For folks in the U.S., this week brings us The National Day of Prayer. This yearly event is one of the few reminders of our deeply religious roots. However, I don't want my thoughts to get lost in the U.S. rhetoric, the debate over the place of public prayer, or in the convoluted waters of church and state issues. My concerns run much deeper than these hotly debated, yet very important issues. I want us to ask ourselves a very important question: What would I let stand in my way and prevent me from coming to Jesus?

One place to look is our personal prayer life! What keeps us from going to Jesus in prayer and approaching the Father?

But the issue is bigger than prayer, isn't it! What offense by a brother or sister would I allow to so embitter me to my faith that it would keep me away from experiencing the presence of Christ in his Body, the church?

But the problem runs even deeper, doesn't it! What sin would I allow to compromise my whole-hearted devotion to Jesus?

As convicting as the questions are to me, there is one further question that I must ask myself. What insult or disgrace would anger me and stir my resentment so that I would not behave like Jesus?

I've spent a convicting week writing devotionals on the story of a dedicated mother who is often called the Syro-Phoenician woman. (Mark 7:24-30) I know I don't know all the nuances of Jesus' language as he speaks with this woman. (I do know there are some subtleties in the original that can't be fully conveyed in translation.) However, I do know one thing: this woman will not let anything stand between her and her goal — getting her daughter to Jesus so he will deliver her little girl from the power of evil.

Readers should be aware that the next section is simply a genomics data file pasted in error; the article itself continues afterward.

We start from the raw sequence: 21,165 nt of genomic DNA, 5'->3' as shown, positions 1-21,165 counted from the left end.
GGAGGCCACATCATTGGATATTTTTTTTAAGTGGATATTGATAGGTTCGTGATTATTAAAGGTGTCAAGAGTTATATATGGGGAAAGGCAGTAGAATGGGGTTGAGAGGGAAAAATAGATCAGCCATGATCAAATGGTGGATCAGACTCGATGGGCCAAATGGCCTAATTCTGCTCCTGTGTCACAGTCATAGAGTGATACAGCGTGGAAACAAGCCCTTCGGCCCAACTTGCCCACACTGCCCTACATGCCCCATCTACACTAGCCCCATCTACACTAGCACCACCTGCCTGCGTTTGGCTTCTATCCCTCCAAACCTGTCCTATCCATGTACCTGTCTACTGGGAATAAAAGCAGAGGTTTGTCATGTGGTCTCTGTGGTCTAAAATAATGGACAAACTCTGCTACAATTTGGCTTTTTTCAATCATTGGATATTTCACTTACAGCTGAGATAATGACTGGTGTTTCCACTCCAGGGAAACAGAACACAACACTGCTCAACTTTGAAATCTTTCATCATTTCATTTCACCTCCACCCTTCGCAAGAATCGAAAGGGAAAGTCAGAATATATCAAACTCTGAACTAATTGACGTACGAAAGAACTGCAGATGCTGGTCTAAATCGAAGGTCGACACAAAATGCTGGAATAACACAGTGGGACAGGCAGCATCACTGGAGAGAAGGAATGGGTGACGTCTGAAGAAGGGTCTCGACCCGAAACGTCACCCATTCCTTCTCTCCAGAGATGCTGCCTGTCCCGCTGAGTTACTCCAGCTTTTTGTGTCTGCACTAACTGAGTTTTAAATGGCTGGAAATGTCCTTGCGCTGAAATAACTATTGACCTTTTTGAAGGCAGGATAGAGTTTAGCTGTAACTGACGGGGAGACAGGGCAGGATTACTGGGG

Despite the legendary pride of her Phoenician heritage, this woman takes what appears to be an insult and turns it into a statement of faith.
Despite the Old Testament's repeated condemnations directed at the Phoenicians for their idolatry and Baal worship, this woman remains focused on the one true Savior for her daughter.
Despite the evil witness of her wicked "ancestor" the evil Queen Jezebel, she shows no malice, ill will, wickedness, or pride. Instead, she remains intensely focused on Jesus.

Let's remember what really matters.
Her actions are convicting to me! I know how easily I am distracted from my commitment to Jesus and my focus on what matters. I know how easily I became absorbed in their athletics, drama, music, and academics that I lost sight of the most important issues in my children's lives — getting them to Jesus and delivered from the influence of evil. I know how easily my pride can make me resentful toward religious slights. I know how easily I succumb to a perverted sense of entitlement about God's grace.

Here is a woman who has a desperate need, yet she pursues Jesus undeterred! Jesus seems to say harsh words to her, words that would have inflamed nearly anyone else in her position, yet she turns the whole issue around and uses the opportunity to make an incredible statement of faith and humility.

So let's remember her — this unnamed woman of faith, humility, and tenacity. Let's also remember the issue — getting someone she loved out from under the influence of evil. Let's remember what really matters — Jesus is the one who can help us most in these undertakings. Let's not allow anything to stand in our way of getting those we love to Jesus so that they can receive his deliverance.

We also pray that you will be strengthened with his glorious power so that you will have all the patience and endurance you need. May you be filled with joy, always thanking the Father, who has enabled you to share the inheritance that belongs to God's holy people, who live in the light. For he has rescued us from the one who rules in the kingdom of darkness, and he has brought us into the Kingdom of his dear Son. (Colossians 1:11-13)